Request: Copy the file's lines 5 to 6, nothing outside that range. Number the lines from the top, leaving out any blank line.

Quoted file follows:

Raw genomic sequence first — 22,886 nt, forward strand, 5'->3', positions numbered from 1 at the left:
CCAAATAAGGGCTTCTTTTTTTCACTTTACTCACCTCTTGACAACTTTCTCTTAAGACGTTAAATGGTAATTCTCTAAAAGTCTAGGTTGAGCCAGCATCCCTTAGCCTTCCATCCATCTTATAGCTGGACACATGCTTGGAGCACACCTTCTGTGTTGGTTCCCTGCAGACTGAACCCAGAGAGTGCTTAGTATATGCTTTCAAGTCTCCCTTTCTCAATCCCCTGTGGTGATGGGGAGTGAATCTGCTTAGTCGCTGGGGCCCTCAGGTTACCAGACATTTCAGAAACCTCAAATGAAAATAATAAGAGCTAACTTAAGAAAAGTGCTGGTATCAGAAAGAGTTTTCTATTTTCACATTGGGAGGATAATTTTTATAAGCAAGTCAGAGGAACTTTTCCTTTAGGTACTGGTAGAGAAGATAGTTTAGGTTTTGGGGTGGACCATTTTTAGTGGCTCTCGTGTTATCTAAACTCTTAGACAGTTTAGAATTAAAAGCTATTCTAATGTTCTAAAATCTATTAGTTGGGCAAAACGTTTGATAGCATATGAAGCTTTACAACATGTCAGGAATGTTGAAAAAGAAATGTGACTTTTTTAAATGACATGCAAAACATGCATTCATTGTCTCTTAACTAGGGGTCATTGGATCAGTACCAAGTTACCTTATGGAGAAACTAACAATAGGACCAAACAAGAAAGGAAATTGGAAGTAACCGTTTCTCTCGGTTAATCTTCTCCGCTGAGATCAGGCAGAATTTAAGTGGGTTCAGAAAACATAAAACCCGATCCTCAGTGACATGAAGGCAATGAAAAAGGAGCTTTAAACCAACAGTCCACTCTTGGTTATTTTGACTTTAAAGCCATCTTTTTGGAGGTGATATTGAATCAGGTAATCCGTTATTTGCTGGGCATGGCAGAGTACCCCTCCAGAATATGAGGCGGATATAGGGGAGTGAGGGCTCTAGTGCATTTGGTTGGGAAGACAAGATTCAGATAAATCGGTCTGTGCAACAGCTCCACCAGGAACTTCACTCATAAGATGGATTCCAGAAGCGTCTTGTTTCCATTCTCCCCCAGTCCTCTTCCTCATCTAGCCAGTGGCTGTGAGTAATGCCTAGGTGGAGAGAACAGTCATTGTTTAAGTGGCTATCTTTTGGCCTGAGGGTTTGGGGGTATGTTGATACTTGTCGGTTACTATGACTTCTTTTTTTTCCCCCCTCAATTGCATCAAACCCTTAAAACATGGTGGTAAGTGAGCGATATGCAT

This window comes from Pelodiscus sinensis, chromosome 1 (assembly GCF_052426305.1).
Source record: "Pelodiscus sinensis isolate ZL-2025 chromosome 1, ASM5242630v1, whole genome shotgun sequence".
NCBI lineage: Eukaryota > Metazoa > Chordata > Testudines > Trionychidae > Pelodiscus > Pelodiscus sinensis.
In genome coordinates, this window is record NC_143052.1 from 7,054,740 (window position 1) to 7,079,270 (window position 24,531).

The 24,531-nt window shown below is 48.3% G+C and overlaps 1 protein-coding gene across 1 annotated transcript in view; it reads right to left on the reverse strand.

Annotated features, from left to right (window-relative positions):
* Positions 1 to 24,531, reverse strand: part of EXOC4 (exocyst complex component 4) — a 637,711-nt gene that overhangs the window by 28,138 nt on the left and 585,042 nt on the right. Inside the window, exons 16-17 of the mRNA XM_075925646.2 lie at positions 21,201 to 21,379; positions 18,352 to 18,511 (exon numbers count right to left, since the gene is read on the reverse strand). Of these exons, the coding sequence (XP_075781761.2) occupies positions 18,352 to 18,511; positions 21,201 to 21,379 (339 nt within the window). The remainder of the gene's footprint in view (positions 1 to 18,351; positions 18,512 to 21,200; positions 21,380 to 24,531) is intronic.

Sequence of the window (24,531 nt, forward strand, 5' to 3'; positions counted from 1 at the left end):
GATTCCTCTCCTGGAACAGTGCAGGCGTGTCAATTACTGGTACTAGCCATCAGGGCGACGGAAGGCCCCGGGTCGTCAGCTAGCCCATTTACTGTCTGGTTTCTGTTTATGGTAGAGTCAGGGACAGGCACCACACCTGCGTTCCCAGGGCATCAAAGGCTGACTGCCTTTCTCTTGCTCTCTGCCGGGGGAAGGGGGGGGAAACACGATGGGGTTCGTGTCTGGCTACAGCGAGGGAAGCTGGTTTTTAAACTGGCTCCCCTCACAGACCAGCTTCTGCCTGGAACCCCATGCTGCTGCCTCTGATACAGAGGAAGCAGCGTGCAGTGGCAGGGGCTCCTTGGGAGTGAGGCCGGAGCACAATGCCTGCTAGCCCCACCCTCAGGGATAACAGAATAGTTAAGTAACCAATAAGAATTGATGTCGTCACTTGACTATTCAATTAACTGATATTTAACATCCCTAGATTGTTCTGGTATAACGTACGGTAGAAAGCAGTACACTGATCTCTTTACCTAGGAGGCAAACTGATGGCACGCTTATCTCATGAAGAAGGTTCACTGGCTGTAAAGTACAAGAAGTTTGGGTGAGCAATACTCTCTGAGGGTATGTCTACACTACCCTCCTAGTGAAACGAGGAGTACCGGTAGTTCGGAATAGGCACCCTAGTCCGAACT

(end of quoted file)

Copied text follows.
NCBI lineage: Eukaryota > Metazoa > Chordata > Testudines > Trionychidae > Pelodiscus > Pelodiscus sinensis.
In genome coordinates, this window is record NC_143052.1 from 7,054,740 (window position 1) to 7,079,270 (window position 24,531).